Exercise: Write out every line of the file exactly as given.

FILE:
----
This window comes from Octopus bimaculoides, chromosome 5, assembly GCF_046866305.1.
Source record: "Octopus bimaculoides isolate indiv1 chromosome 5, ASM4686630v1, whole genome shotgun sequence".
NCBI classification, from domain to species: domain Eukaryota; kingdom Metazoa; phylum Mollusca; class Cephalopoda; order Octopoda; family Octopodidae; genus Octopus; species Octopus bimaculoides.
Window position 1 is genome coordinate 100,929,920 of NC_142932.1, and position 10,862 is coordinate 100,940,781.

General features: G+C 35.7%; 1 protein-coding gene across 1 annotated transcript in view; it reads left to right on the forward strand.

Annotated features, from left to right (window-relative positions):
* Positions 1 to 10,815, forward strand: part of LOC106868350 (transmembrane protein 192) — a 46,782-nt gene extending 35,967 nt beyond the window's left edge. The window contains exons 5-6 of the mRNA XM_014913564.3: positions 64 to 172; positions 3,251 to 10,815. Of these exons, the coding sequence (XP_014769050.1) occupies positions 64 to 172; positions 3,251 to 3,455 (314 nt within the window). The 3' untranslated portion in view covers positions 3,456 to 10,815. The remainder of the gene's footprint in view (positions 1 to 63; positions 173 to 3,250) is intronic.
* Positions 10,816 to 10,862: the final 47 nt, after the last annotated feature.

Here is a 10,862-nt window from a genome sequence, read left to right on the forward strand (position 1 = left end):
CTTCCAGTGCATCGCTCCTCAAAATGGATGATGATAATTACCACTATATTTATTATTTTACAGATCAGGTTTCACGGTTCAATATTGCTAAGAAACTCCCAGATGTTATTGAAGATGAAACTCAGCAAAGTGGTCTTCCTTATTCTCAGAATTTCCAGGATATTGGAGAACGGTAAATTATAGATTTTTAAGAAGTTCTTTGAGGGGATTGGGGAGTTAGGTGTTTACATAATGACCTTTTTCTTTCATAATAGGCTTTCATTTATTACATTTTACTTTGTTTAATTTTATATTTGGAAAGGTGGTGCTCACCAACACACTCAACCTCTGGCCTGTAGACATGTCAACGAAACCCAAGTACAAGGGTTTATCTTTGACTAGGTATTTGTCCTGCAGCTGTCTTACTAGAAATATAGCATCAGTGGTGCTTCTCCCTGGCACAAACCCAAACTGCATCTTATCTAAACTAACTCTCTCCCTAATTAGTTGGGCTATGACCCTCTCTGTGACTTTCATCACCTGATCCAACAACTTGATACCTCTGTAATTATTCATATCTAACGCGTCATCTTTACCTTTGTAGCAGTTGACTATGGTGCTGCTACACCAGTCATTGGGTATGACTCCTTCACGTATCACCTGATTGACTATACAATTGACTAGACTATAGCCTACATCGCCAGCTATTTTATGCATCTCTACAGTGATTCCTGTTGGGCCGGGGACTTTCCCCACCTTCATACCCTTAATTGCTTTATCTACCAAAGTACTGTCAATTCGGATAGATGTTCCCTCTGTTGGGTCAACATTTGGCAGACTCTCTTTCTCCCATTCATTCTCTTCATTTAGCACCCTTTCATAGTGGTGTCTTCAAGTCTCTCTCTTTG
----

This window comes from Octopus bimaculoides, chromosome 5, assembly GCF_046866305.1.
Source record: "Octopus bimaculoides isolate indiv1 chromosome 5, ASM4686630v1, whole genome shotgun sequence".
NCBI classification, from domain to species: domain Eukaryota; kingdom Metazoa; phylum Mollusca; class Cephalopoda; order Octopoda; family Octopodidae; genus Octopus; species Octopus bimaculoides.
Window position 1 is genome coordinate 100,929,920 of NC_142932.1, and position 10,862 is coordinate 100,940,781.

General features: G+C 35.7%; 1 protein-coding gene across 1 annotated transcript in view; it reads left to right on the forward strand.

Annotated features, from left to right (window-relative positions):
* Positions 1 to 10,815, forward strand: part of LOC106868350 (transmembrane protein 192) — a 46,782-nt gene extending 35,967 nt beyond the window's left edge. The window contains exons 5-6 of the mRNA XM_014913564.3: positions 64 to 172; positions 3,251 to 10,815. Of these exons, the coding sequence (XP_014769050.1) occupies positions 64 to 172; positions 3,251 to 3,455 (314 nt within the window). The 3' untranslated portion in view covers positions 3,456 to 10,815. The remainder of the gene's footprint in view (positions 1 to 63; positions 173 to 3,250) is intronic.
* Positions 10,816 to 10,862: the final 47 nt, after the last annotated feature.

Here is a 10,862-nt window from a genome sequence, read left to right on the forward strand (position 1 = left end):
CTTCCAGTGCATCGCTCCTCAAAATGGATGATGATAATTACCACTATATTTATTATTTTACAGATCAGGTTTCACGGTTCAATATTGCTAAGAAACTCCCAGATGTTATTGAAGATGAAACTCAGCAAAGTGGTCTTCCTTATTCTCAGAATTTCCAGGATATTGGAGAACGGTAAATTATAGATTTTTAAGAAGTTCTTTGAGGGGATTGGGGAGTTAGGTGTTTACATAATGACCTTTTTCTTTCATAATAGGCTTTCATTTATTACATTTTACTTTGTTTAATTTTATATTTGGAAAGGTGGTGCTCACCAACACACTCAACCTCTGGCCTGTAGACATGTCAACGAAACCCAAGTACAAGGGTTTATCTTTGACTAGGTATTTGTCCTGCAGCTGTCTTACTAGAAATATAGCATCAGTGGTGCTTCTCCCTGGCACAAACCCAAACTGCATCTTATCTAAACTAACTCTCTCCCTAATTAGTTGGGCTATGACCCTCTCTGTGACTTTCATCACCTGATCCAACAACTTGATACCTCTGTAATTATTCATATCTAACGCGTCATCTTTACCTTTGTAGCAGTTGACTATGGTGCTGCTACACCAGTCATTGGGTATGACTCCTTCACGTATCACCTGATTGACTATACAATTGACTAGACTATAGCCTACATCGCCAGCTATTTTATGCATCTCTACAGTGATTCCTGTTGGGCCGGGGACTTTCCCCACCTTCATACCCTTAATTGCTTTATCTACCAAAGTACTGTCAATTCGGATAGATGTTCCCTCTGTTGGGTCAACATTTGGCAGACTCTCTTTCTCCCATTCATTCTCTTCATTTAGCACCCTTTCATAGTGGTGTCTTCAAGTCTCTCTCTTTG